Archaeologists working on the island of Salamis discovered a partially submerged stoa along the east coast.

The British Museum will spend $12 million to update its online digital catalog.

ASOR webinar on Nov 2: “Of Statuary and State Formation: The Rise and Fall of Tell Tayinat-Kunulua,” by J. P. Dessel.

New release: Judicial Decisions in the Ancient Near East, edited by Sophie Démare-Lafont and Daniel E. Fleming (SBL Press, $50-$90)

eAkkadian is an online course book designed to help the student read Sennacherib’s prism.

“The Asia Minor Research Center is excited to announce the 2024 Biblical Field Studies in Turkey. This is a funded study trip for Bible scholars and teachers in the Majority World.”

HT: Agade, Arne Halbakken, Charles Savelle, Ted Weis, Explorator, Paleojudaica

Share:

Part of an ancient gateway believed to have been constructed by Cyrus the Great has been discovered near Persepolis.

A hoard of bronze coins dating to the 1st century BC or 1st century AD has been discovered at Alexandria Troas.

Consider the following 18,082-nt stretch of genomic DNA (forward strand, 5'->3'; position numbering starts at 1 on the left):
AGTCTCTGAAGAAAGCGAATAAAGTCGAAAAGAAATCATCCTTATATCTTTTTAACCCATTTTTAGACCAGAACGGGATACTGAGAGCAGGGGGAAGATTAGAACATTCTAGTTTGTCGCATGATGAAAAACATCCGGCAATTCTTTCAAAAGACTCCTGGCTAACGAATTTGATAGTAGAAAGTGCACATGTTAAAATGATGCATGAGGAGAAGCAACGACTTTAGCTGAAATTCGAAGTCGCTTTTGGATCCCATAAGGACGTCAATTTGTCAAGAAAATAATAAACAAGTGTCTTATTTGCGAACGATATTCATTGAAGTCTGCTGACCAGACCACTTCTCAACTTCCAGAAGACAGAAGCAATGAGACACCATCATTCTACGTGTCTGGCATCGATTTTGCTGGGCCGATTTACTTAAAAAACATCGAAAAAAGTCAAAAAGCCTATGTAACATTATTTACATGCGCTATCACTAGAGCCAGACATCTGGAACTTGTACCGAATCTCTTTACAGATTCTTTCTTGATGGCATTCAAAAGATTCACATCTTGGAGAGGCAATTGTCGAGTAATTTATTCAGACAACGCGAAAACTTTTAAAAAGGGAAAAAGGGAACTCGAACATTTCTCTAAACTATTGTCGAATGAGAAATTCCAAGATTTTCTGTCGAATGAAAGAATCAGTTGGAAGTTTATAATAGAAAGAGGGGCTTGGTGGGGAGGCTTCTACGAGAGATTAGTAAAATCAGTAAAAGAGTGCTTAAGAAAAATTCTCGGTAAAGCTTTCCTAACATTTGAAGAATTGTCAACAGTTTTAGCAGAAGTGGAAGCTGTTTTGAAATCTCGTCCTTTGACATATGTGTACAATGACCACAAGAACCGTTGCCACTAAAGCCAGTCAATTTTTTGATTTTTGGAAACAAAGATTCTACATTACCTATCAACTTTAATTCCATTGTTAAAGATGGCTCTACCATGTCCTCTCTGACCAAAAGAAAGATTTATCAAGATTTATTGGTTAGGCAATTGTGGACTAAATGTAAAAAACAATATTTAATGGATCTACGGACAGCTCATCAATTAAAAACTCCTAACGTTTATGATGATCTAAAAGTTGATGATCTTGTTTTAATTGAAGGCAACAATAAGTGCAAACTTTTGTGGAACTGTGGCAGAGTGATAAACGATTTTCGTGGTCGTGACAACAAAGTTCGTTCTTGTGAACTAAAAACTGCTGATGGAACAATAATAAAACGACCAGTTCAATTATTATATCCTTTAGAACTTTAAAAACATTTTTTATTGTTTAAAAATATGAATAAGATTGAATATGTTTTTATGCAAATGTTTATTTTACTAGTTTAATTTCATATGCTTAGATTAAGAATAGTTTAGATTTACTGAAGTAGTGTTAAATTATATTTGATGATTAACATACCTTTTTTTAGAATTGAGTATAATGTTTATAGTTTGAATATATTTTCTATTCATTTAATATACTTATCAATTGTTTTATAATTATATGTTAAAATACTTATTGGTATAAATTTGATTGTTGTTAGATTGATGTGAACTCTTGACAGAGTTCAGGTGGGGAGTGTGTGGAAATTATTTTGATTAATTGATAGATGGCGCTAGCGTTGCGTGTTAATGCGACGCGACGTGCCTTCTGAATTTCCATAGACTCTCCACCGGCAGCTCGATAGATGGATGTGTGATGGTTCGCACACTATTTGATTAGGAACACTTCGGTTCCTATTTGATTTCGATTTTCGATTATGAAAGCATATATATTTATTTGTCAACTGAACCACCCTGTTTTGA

An iron trident, believed to be used for fishing, dating to the 3rd or 4th century A.D. has been discovered in the ancient Aegean coastal resort town of Assos in northwestern Turkey.”

Archaeologists have discovered an ancient statue of a man and a statue of life-size wild boar at the sites of Gobekli Tepe and Karahan Tepe in Turkey.

A Persian-era storage jar with finds similar to keşkek, the ancient dish of Anatolia, was discovered in northern Turkey.

“Some of the 3,500-year-old hieroglyphs discovered last year in the Yerkapı Tunnel in northern Turkey’s Çorum province have been deciphered.”